If you want to spend at least $1 million on a ready-made home, you’ve come to the right city.
You can choose from one of several Traditional Neighborhood Developments—or projects that closely mirror TNDs—that have sprung into mixed-use life around Baton Rouge in recent years. Developments like Rouzan, Pointe Marie, Valhalla, The Settlement at Willow Grove, Long Farm Village, and Adelia at Old Goodwood. And more projects targeting the high-end buyer are on the way, including a 13-lot residential community being planned along Brentwood Drive near the Country Club Place development that has home prices starting in the $500,000 range.
A cursory search of the MLS shows 113 active, single-family homes currently on the greater Baton Rouge market listing for at least $1 million, of which 84 are located inside the Baton Rouge city limits alone. Meanwhile, the greater area also saw the number of sales of new construction homes in the $1 million price range grow from two (2016) to six (2017) to seven (2018), indicating increased homebuilding.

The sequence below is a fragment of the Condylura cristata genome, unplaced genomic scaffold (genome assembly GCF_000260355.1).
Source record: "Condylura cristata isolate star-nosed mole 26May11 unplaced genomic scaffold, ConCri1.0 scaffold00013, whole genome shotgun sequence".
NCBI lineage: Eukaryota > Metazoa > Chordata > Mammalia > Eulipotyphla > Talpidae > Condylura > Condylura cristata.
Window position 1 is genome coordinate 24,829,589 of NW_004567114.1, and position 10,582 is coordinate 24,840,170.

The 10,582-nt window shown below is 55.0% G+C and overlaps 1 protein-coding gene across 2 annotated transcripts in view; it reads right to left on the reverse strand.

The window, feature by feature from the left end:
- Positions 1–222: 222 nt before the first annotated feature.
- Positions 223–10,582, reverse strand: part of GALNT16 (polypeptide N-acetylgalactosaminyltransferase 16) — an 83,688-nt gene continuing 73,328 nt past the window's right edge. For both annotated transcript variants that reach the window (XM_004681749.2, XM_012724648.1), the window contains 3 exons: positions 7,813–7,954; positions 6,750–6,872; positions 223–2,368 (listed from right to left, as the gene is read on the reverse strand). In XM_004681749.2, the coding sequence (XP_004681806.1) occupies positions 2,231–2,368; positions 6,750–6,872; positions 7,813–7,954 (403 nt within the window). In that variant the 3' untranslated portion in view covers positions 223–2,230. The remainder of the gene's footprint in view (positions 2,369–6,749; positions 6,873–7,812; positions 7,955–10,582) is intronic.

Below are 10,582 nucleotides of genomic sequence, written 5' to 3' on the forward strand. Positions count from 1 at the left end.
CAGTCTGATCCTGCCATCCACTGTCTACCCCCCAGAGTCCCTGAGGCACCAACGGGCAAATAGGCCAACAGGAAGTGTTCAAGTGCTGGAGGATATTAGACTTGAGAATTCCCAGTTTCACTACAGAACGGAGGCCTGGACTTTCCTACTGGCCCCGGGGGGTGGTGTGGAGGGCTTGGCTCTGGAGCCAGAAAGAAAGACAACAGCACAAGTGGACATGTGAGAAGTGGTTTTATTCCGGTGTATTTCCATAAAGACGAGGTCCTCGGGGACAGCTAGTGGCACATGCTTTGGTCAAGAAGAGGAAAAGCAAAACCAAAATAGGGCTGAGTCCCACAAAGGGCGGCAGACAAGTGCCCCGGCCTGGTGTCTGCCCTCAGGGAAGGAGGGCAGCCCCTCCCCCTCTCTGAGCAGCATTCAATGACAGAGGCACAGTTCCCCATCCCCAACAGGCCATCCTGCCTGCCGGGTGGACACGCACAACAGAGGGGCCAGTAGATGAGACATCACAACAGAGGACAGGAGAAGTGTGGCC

It’s amassed a nearly two-year supply of million-dollar-plus homes in the greater market, leading many local real estate experts to say the high-end market—particularly in Baton Rouge—is overstocked.
“At some point, it feels like we’re going to run out of space to build,” says Scott Gaspard, a senior partner with RE/Max First, who closely follows the market. “A lot of people are competing for the same market. It’s a good time to be a buyer.”
Some, like Gaspard, chalk up the lacking demand to affluent buyers’ preference toward customization, with others adding millennial tastes—different from previous generations—contribute to slow activity with the existing housing stock. Also, despite anticipating lower interest rates than usual, buyers wanting to upgrade from a $500,000 home might not want to double their property taxes and insurance rates by moving into a $1 million home, instead of opting to tear down and flip a house.
Whatever its roots, everyone recognizes the result: There are too many pricey homes in certain local pockets, and not enough buyers to go around.
“At some point, it feels like we’re going to run out of space to build. A lot of people are competing for the same market. It’s a good time to be a buyer.”